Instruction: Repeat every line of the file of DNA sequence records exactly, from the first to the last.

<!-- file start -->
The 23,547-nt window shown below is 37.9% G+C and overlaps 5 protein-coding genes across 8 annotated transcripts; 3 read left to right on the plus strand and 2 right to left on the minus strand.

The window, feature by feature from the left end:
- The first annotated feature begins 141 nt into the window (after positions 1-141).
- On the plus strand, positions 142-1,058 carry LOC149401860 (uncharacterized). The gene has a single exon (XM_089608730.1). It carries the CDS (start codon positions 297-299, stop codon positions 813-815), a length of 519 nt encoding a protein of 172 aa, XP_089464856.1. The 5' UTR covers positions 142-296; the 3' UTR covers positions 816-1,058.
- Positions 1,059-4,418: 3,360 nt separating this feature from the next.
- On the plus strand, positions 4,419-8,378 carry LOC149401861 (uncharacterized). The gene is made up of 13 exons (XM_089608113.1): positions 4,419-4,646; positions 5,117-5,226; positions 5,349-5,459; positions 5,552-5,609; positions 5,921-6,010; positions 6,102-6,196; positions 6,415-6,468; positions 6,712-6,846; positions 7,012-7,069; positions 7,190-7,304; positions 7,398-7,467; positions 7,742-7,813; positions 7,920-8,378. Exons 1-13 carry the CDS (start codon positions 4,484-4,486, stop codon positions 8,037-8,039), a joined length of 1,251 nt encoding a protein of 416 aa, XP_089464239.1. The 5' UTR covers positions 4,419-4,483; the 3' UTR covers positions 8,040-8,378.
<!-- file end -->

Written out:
The 23,547-nt window shown below is 37.9% G+C and overlaps 5 protein-coding genes across 8 annotated transcripts; 3 read left to right on the plus strand and 2 right to left on the minus strand.

The window, feature by feature from the left end:
- The first annotated feature begins 141 nt into the window (after positions 1-141).
- On the plus strand, positions 142-1,058 carry LOC149401860 (uncharacterized). The gene has a single exon (XM_089608730.1). It carries the CDS (start codon positions 297-299, stop codon positions 813-815), a length of 519 nt encoding a protein of 172 aa, XP_089464856.1. The 5' UTR covers positions 142-296; the 3' UTR covers positions 816-1,058.
- Positions 1,059-4,418: 3,360 nt separating this feature from the next.
- On the plus strand, positions 4,419-8,378 carry LOC149401861 (uncharacterized). The gene is made up of 13 exons (XM_089608113.1): positions 4,419-4,646; positions 5,117-5,226; positions 5,349-5,459; positions 5,552-5,609; positions 5,921-6,010; positions 6,102-6,196; positions 6,415-6,468; positions 6,712-6,846; positions 7,012-7,069; positions 7,190-7,304; positions 7,398-7,467; positions 7,742-7,813; positions 7,920-8,378. Exons 1-13 carry the CDS (start codon positions 4,484-4,486, stop codon positions 8,037-8,039), a joined length of 1,251 nt encoding a protein of 416 aa, XP_089464239.1. The 5' UTR covers positions 4,419-4,483; the 3' UTR covers positions 8,040-8,378.